In El Salvador, they lived in a two-room house crowded with Miguel’s family, in a part of the country known for high poverty, few job opportunities and gang violence. Miguel says this was the case with his life. An overnight bakery job that paid $5 per shift. A child to support on his own after he and Sandra’s mother split up. All things he could cope with, until it was his family, his daughter, that a gang began threatening. In El Salvador, a country smaller than New Hampshire, more than 500 children were killed in 2015.
So Miguel called his uncle in Cleveland, who said he would help with the cost, packed two changes of Sandra’s clothes into a backpack, and left. Through Guatemala, through Mexico, a 31-hour journey by car he says took them 20 days by bus and on foot. They met other families heading north, including a mother who kept promising her son that if he was good, if they made it to the United States, she would buy him a tablet, like an iPad. Soon Sandra was telling Miguel that she was going to have three tablets in her backpack when she went to school in the United States.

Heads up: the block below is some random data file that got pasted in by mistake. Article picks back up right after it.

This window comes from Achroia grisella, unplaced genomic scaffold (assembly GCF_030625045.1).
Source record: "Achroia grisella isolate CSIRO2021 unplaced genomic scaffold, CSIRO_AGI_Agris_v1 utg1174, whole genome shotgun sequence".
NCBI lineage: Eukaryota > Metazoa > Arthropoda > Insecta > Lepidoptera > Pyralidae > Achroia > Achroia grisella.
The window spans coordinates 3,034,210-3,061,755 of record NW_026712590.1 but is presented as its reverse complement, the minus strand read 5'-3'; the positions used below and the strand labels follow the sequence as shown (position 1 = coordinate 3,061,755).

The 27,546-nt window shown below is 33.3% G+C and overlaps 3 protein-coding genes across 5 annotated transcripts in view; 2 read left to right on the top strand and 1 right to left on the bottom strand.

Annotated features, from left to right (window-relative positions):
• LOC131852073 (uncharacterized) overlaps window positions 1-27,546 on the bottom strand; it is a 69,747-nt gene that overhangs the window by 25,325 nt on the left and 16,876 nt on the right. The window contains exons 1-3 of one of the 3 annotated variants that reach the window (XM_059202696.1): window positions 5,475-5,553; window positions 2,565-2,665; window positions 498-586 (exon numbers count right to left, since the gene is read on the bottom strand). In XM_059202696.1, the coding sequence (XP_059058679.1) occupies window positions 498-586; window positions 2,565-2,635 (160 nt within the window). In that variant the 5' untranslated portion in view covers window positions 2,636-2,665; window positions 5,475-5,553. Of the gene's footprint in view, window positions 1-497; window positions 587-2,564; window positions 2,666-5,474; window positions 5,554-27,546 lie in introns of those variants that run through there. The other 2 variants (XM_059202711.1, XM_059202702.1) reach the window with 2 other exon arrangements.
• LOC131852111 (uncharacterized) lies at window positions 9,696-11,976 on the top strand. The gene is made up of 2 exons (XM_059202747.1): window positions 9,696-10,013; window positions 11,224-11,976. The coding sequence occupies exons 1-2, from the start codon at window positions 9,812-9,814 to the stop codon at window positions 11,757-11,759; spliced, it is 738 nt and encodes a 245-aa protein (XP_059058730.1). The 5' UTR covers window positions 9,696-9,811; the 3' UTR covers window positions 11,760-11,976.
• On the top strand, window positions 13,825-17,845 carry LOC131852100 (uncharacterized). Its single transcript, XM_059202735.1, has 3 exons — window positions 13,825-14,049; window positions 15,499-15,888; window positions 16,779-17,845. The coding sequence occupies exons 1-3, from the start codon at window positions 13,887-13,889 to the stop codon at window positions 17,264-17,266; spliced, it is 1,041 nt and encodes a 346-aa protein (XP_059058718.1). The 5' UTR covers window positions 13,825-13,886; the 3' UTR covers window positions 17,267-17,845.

Miguel, who attended school for four years when he was growing up and never learned to read, feels Sandra bump against his side and opens his eyes.
“Were you standing on the seat?” he asks. “You can’t do that.”
She wraps her arms around his neck and kisses his cheek. He rubs her back and looks out the window. The scenery has changed from storefronts to ranchland, fences and fields that seem to stretch all the way to the horizon.
They enter Brooks County, where the sandy terrain with thick brush has long been one of the most dangerous stretches of illegal journeys north. Sixty-one dead migrant bodies were found in the county last year, mostly people in their 20s and 30s, most from Guatemala and El Salvador. This year, since Trump’s inauguration, things have slowed. Just 16 bodies so far, the most recent one found 34 days before.